President Joe Biden reversed his previous vow that the U.S. would not send offensive military weapons to Ukraine as part of that country’s fight against Russia’s invading troops. Whereas he previously indicated that such aid would bring about “World War III,” the White House confirmed earlier this month that 31 Abrams tanks would be dispatched to Ukraine at some point in the future.
Although there have been a number of outspoken critics who oppose sending billions of dollars and increasingly deadly military equipment to Ukraine, the Biden administration has secured some key support among Republican congressional leaders.
Late last year, Senate Minority Leader Mitch McConnell (R-KY) declared that “providing assistance for Ukrainians to defeat the Russians is the number one priority for the United States right now according to most Republicans,” adding: “That’s how we see the challenges confronting the country at the moment.”
Mitch McConnell actually said yesterday that most Republicans #1 priority is … Ukraine.
I have yet to meet a single Republican that thinks that, but I guess the disconnect between actual republicans and DC swamp rats shouldn’t surprise anyone.
— Donald Trump Jr. (@DonaldJTrumpJr) December 21, 2022
A recent Pew Research Center poll, however, sought to gauge the public’s support for ongoing U.S. aid to Ukraine and found that public sentiment has changed significantly in recent months.
According to pollsters, about 31% of respondents say that the current level of aid is appropriate and another one-fifth believe the U.S. should be doing more. More than one-fourth, however, now say that America is sending too much of its own resources to help Ukraine’s military.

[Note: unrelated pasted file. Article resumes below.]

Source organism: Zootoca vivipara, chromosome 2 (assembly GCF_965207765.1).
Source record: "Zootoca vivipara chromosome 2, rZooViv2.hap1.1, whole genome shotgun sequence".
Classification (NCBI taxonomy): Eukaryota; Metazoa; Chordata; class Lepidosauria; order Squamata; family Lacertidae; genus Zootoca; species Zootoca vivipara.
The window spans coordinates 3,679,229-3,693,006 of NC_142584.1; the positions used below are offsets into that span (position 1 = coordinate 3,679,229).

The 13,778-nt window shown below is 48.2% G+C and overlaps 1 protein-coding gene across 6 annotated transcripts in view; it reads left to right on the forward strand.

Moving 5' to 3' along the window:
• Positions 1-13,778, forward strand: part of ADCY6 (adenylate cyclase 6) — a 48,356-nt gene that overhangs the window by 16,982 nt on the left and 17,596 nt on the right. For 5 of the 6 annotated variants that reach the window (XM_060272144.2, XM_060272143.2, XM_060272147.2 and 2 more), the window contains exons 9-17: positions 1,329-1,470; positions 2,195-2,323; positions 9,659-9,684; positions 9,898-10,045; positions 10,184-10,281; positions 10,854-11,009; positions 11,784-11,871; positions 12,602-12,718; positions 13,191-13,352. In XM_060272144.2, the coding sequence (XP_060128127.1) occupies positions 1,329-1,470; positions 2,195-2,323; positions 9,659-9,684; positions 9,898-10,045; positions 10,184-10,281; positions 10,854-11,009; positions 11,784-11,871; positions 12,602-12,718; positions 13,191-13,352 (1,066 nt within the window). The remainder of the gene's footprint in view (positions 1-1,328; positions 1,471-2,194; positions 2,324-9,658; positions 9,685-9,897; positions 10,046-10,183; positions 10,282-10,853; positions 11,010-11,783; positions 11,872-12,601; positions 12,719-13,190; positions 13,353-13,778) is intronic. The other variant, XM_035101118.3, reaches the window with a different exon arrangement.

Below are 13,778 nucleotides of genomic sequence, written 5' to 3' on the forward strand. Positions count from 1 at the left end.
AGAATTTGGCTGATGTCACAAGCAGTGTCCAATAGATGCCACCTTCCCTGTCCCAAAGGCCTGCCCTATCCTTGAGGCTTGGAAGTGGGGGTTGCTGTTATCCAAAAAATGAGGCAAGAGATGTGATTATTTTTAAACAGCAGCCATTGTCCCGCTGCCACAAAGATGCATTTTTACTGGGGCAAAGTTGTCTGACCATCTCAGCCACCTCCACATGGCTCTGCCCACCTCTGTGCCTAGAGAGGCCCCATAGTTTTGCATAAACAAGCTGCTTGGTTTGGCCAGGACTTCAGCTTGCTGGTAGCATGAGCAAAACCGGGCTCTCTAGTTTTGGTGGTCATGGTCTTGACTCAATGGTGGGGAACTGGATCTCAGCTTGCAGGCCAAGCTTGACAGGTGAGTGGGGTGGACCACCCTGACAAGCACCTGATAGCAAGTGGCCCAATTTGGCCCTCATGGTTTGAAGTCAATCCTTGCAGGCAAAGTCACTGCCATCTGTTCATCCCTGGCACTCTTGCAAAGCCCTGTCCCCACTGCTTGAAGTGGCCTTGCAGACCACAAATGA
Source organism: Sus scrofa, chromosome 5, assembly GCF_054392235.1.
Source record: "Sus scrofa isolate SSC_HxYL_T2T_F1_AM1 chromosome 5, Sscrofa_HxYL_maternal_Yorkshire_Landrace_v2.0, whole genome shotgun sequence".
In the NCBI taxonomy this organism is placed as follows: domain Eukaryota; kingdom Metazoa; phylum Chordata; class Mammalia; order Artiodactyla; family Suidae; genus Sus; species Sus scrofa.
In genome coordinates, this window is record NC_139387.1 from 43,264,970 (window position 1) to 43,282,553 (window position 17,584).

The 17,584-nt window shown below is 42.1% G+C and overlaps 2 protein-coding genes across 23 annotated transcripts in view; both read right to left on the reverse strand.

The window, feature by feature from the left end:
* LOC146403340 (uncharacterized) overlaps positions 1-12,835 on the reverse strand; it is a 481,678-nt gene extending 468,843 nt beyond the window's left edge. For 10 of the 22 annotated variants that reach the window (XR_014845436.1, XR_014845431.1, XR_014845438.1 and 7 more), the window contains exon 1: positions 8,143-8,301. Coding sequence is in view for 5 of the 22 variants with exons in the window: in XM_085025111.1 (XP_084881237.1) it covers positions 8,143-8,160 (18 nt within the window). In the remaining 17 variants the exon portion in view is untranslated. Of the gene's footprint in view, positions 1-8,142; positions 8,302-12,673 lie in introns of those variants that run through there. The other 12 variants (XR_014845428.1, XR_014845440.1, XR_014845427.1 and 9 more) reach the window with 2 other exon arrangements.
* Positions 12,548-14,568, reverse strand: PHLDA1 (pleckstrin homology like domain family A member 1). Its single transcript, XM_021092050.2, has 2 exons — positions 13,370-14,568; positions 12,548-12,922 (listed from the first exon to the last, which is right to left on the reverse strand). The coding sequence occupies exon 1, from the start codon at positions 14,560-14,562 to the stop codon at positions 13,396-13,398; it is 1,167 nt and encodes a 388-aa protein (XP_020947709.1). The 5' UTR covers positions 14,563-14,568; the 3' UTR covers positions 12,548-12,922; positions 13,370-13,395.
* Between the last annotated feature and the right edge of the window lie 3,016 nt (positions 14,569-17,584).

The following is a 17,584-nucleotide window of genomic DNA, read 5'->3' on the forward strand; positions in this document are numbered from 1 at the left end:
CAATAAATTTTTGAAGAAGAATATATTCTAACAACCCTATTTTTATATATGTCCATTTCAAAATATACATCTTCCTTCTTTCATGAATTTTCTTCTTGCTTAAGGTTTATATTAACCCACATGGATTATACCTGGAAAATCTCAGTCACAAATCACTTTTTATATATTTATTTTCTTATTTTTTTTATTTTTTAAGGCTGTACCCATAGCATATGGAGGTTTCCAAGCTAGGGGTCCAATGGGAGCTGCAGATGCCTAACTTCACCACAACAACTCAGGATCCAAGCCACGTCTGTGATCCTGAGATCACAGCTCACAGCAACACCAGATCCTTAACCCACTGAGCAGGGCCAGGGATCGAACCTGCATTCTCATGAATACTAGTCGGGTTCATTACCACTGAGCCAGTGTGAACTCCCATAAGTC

The 26% who expressed that view in the most recent view represents a six-point increase since September and a staggering 19-point jump compared to when the same question was asked a short time after the Russian invasion began.
Contrary to McConnell’s declaration in December, the bulk of that change stems from decreased support among Republicans. The latest survey found that 40% of self-identified Republicans and independents that lean Republican believe the U.S. is providing too much Ukrainian aid — compared to 32% of this demographic who said the same thing during a poll last autumn.
Democrats and independents who lean toward that party are considerably less likely to believe that America is providing too much assistance, however, the 15% of that group recorded in the latest poll is three times as high as those who shared the same position in the aftermath of Russia’ invasion nearly a year ago.